AA in the home office today answering your questions.
JC in Miami writes: Hi Andrea, With lots of focus on terrible FCS matchups and how the upcoming playoff will penalize teams that schedule patsies, how will the committee address makeup games? In the past year, FSU and Miami have played Savannah State to fill gaps left by West Virginia and Cincinnati after both canceled at the last minute. And I recall years ago, Miami had to play the Citadel after Colorado dropped a game at the last minute. Meanwhile Florida wants seven home games a year, robbing Miami of a marquee opponent they should play annually. Other major FBS programs have the same problem. What can the NCAA, playoff committee, or conferences do to fix it so we get better match-ups? Fans like to say schools are scared, but really schools are greedy.
Andrea Adelson: JC, you bring up terrific points. I don't think anybody wants to see some of these terrible FCS matchups we've had to endure the last few weeks. But they aren't going away. The first problem is there is no uniformity among conferences when it comes to league schedules. Some play nine league games, others -- like the ACC -- play eight. An eight-game league schedule creates an extra nonconference schedule opportunity that more often than not includes an FCS team. At the ACC spring meetings last May, I took an informal poll of coaches and they all endorse playing one FCS team per year because it helps the opponent financially and it does provide a break. Coaches are not in favor of back-breaking nonconference schedules in addition to a tough league schedule. Secondly, the NCAA does not mandate how a team creates its nonconference schedule. It is well within Florida's rights to schedule as many home games as possible, at the expense of a better game that might require a home-and-home series. Third, there is no real recourse when a team backs out of a game at the last minute. Schedules are done years in advance so there are essentially no big-time teams with openings on short notice. Often, FCS teams are the only ones available to fill a hole.
As we get into the playoff system, I do think we will see better nonconference games. Philosophies could be altered depending on just how much strength of schedule is taken into account. But I don't think we are headed to a day where every single nonconference game features power five teams playing against each other. We will still have to endure some of these uneven matchups.
Ernest R. Holloway III in Philadelphia writes: Hi Andrea, Thanks for the excellent article on Clemson and the misconceptions often associated with the program. That was one of the fairest, most objective pieces I have read. Excellent job! As a Tiger fan I hope Clemson will continue to beat the teams they should beat and somehow find a way to win those big marquee match ups. Great performances by Tajh Boyd and his supporting cast along with a stout Clemson defense will enable them to have a chance to compete at the highest level.
Adelson: Thank you, Ernest. I felt I needed to outline the facts, especially after I misspoke on the subject last week.
You (Stink) writes: You're stupid ... the only reason Clemson didn't pull a Clemson is the refs handed them that game. I love it when reporters ignore something as game changing as the TD called back, Clemson won that game because the ACC refs BLOW, and that is fact!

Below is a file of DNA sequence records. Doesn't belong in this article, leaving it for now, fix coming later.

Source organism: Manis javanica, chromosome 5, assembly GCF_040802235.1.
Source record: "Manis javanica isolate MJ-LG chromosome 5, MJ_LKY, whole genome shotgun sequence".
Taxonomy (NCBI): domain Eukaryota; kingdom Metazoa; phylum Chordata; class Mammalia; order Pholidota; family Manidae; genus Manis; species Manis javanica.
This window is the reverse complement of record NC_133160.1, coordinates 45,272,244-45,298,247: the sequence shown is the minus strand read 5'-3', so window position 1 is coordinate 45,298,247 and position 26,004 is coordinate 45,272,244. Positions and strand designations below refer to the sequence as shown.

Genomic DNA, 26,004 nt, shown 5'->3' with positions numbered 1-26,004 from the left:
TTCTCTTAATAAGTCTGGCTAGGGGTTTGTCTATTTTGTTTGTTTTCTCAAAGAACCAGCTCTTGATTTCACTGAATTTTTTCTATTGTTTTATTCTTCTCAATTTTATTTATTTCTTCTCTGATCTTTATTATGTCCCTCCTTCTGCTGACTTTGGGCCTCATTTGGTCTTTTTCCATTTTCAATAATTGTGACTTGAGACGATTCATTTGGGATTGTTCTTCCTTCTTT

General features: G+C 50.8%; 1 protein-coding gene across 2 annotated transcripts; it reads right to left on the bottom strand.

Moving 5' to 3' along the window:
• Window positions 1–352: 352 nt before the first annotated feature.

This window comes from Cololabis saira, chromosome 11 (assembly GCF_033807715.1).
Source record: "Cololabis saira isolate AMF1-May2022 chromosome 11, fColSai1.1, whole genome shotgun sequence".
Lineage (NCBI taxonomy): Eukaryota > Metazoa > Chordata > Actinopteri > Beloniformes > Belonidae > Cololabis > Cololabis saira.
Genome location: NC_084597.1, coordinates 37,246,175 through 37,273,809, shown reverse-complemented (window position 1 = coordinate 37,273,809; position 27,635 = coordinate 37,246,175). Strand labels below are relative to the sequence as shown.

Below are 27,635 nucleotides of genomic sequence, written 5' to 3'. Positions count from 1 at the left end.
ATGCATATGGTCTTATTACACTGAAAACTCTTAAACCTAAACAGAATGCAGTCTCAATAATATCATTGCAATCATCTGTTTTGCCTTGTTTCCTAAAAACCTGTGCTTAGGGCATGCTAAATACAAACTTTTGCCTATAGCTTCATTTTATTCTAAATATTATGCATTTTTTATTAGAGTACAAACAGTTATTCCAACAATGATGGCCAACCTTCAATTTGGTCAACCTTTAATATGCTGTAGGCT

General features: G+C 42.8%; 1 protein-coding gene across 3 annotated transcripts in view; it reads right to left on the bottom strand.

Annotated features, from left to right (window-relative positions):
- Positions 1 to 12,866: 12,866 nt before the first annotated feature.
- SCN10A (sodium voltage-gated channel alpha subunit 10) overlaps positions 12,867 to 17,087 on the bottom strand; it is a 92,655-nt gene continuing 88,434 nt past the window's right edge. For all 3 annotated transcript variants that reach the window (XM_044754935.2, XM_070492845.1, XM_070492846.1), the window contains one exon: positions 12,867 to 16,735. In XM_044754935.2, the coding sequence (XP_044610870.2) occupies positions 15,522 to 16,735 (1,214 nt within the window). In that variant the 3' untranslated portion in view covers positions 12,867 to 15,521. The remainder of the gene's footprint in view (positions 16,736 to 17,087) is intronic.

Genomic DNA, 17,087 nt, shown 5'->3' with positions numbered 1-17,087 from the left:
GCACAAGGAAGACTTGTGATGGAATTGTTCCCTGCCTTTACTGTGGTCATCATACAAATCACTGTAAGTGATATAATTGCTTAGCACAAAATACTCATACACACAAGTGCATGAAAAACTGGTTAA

Micheal in Greenville, S.C., writes: I read your article on the Clemson vs. NC State game and you could have looked just about anywhere and found the picture where it clearly shows the NC State player stepping on the sidelines on the 83-yard run ruled out at the 47. The call was correct, the side judge was looking right at his steps. Please do a bit more research before making an opinion next time please.
Adelson: As you can see, nobody can agree on what happened on the Bryan Underwood play. Not even the ACC.
APA Style in Tallahassee writes: The one good thing in the ACC is ALL OF THE UNDEFEATED TEAMS THAT THE ACC HAS -- not just Clemson.
Adelson writes: One step ahead of you, APA. I discussed that topic in the one good thing video last week.
Lane in Tallahassee writes: Hey Andrea, so as everyone in ACC country knows we have a perception problem. So I was wondering what your thoughts are on this season turning that around. Looking at schedules it seems entirely likely that Clemson or FSU goes 13-0 following the conference championship, with the other being 11-1 (and no I'm not forgetting South Carolina and Florida). Miami could easily finish 11-2 and if Maryland keeps playing the way it appears they can they should easily be 10-2. GaTech seems headed for a 9-3 finish, but if they pull off the upset against UGA they'd be 10-2 and certainly ranked. To me this seems like the league ending the year with 5 ranked teams (3 of them top 10), a national title contender, and 2 teams in BCS bowls. I know we're losing Maryland so it seems weird to include them in conference perception, but we're replacing them with Louisville (an upgrade). Also, I know this is the ACC and anything can happen, but could this finally be the year the league gets some credit?
Adelson: No doubt the league is off to a good start, Lane. Now the teams you mentioned above have to keep winning and stay relevant for the entire season. I think it is entirely possible based on what we have seen in the early going. I also think there is little doubt the ACC is the third-best league in the nation right now, as Heather pointed out earlier this week. But perception is a fragile thing, and I also believe it takes more than one season for beliefs to stick. If the ACC can end the season strong, then some of these perceptions will change. But it's got to produce on a consistent basis and that is the biggest challenge facing this league in the years to come.